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Type I interferons (IFN-I) are a major antiviral defense and are critical for the activation of the adaptive immune system. However, early viral clearance by IFN-I could limit antigen availability, which could in turn impinge upon the priming of the adaptive immune system. In this study, we hypothesized that transient IFN-I blockade could increase antigen presentation after acute viral infection. To test this hypothesis, we infected mice with viruses coadministered with a single dose of IFN-I receptor-blocking antibody to induce a short-term blockade of the IFN-I pathway. This resulted in a transient "spike" in antigen levels, followed by rapid antigen clearance. Interestingly, short-term IFN-I blockade after coronavirus, flavivirus, rhabdovirus, or arenavirus infection induced a long-lasting enhancement of immunological memory that conferred improved protection upon subsequent reinfections. Short-term IFN-I blockade also improved the efficacy of viral vaccines. These findings demonstrate a novel mechanism by which IFN-I regulate immunological memory and provide insights for rational vaccine design. © 2020 Palacio et al.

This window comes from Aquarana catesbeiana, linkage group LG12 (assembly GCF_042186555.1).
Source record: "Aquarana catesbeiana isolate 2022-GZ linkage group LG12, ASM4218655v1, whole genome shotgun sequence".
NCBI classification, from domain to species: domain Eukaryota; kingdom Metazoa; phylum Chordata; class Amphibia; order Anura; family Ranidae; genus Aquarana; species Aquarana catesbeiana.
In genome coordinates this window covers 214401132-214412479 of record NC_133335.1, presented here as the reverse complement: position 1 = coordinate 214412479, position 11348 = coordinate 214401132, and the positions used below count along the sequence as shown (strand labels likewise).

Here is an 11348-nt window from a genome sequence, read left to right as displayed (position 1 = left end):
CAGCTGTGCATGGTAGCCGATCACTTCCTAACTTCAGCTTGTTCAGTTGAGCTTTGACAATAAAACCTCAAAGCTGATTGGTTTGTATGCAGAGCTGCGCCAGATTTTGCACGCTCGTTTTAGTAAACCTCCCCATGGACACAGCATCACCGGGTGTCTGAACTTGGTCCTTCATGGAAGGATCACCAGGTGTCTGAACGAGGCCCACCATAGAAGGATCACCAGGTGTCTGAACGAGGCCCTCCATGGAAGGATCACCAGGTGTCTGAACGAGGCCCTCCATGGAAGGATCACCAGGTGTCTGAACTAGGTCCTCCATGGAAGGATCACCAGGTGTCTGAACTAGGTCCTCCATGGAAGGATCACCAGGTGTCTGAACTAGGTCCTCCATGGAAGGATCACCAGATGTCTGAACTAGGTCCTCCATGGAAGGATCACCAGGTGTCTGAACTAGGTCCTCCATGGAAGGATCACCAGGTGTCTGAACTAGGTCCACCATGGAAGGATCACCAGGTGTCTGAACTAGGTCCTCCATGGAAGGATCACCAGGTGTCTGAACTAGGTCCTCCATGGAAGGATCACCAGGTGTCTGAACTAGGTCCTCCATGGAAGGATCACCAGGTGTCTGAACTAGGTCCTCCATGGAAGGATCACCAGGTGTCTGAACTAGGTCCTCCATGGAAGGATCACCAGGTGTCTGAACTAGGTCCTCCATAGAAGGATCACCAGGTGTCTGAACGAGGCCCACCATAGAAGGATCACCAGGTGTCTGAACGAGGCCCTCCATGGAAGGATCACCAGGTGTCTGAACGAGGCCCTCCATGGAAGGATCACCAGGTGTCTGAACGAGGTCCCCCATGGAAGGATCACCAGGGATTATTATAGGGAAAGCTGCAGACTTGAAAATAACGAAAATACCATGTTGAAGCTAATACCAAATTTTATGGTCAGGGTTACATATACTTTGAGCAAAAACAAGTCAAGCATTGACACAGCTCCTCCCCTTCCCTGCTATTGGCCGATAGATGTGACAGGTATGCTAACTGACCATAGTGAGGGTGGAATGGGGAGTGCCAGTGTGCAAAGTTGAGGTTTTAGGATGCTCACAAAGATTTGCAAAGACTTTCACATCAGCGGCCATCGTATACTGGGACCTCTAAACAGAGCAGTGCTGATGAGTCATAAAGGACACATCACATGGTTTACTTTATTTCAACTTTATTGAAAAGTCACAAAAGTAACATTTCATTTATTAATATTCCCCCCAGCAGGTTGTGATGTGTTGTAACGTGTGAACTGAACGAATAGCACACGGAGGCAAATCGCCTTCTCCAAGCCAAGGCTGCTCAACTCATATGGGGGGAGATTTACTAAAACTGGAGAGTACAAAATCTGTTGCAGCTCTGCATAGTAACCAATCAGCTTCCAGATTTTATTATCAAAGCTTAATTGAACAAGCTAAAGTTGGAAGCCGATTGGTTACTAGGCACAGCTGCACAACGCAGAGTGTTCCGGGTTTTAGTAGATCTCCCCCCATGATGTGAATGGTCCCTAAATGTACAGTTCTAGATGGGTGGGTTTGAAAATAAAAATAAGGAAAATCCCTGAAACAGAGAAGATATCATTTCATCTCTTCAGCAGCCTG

Nicole Palacio, Tanushree Dangi, Young Rock Chung, Yidan Wang, Juan Luis Loredo-Varela, Zhongyao Zhang, Pablo Penaloza-MacMaster. Early type I IFN blockade improves the efficacy of viral vaccines. The Journal of experimental medicine. 2020 Dec 07;217(12)

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PMID: 32820330

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